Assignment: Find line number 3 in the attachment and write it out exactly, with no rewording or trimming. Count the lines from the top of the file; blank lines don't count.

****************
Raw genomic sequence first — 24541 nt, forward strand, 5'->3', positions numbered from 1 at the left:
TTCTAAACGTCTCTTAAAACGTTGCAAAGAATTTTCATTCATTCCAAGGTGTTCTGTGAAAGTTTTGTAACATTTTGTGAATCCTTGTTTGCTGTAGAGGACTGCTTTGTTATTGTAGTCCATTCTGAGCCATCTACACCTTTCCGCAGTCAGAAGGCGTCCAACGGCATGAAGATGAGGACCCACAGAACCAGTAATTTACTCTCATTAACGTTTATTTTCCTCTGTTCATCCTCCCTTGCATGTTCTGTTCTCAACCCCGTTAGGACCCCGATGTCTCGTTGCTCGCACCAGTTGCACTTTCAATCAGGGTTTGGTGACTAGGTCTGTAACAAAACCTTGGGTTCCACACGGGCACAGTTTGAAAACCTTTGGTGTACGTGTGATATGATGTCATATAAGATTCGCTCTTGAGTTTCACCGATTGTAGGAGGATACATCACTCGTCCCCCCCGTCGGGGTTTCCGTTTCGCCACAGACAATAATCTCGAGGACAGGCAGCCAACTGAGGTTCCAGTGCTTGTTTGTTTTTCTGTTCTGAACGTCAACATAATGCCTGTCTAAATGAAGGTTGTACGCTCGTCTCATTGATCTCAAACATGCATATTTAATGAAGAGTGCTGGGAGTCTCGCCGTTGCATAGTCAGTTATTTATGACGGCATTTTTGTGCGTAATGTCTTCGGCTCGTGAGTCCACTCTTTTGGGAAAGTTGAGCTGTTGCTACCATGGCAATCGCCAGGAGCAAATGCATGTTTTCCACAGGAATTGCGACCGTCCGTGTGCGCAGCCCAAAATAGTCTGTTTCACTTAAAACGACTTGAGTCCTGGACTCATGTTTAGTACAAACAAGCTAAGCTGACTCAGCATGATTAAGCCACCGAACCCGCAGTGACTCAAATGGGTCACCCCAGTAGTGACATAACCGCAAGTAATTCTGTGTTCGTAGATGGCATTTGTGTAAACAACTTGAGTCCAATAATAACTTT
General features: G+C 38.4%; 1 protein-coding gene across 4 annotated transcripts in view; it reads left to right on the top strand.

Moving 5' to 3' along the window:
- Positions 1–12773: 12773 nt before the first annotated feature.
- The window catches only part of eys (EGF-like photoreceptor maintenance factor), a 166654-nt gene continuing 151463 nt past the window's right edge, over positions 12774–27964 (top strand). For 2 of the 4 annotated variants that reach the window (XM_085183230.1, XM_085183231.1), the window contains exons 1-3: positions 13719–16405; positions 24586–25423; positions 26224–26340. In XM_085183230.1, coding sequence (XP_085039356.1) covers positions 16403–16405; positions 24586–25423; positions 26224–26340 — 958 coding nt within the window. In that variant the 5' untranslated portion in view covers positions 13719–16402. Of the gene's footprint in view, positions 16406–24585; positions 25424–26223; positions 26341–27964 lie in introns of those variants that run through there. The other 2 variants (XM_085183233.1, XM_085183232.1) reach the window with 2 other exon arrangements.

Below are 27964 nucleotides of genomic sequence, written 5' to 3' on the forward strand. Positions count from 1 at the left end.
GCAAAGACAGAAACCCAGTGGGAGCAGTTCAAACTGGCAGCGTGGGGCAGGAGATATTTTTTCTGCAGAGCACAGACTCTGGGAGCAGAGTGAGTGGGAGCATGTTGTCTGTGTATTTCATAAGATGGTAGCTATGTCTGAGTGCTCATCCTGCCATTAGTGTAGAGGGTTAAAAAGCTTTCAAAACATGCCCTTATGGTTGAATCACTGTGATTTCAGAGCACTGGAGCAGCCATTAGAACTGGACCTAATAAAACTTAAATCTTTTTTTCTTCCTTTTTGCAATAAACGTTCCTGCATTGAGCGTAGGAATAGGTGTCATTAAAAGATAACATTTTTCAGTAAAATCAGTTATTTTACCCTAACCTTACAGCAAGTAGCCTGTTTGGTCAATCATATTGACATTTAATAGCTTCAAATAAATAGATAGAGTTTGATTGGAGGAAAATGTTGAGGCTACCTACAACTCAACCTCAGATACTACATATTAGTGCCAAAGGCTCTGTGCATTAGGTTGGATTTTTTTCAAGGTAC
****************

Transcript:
General features: G+C 38.4%; 1 protein-coding gene across 4 annotated transcripts in view; it reads left to right on the top strand.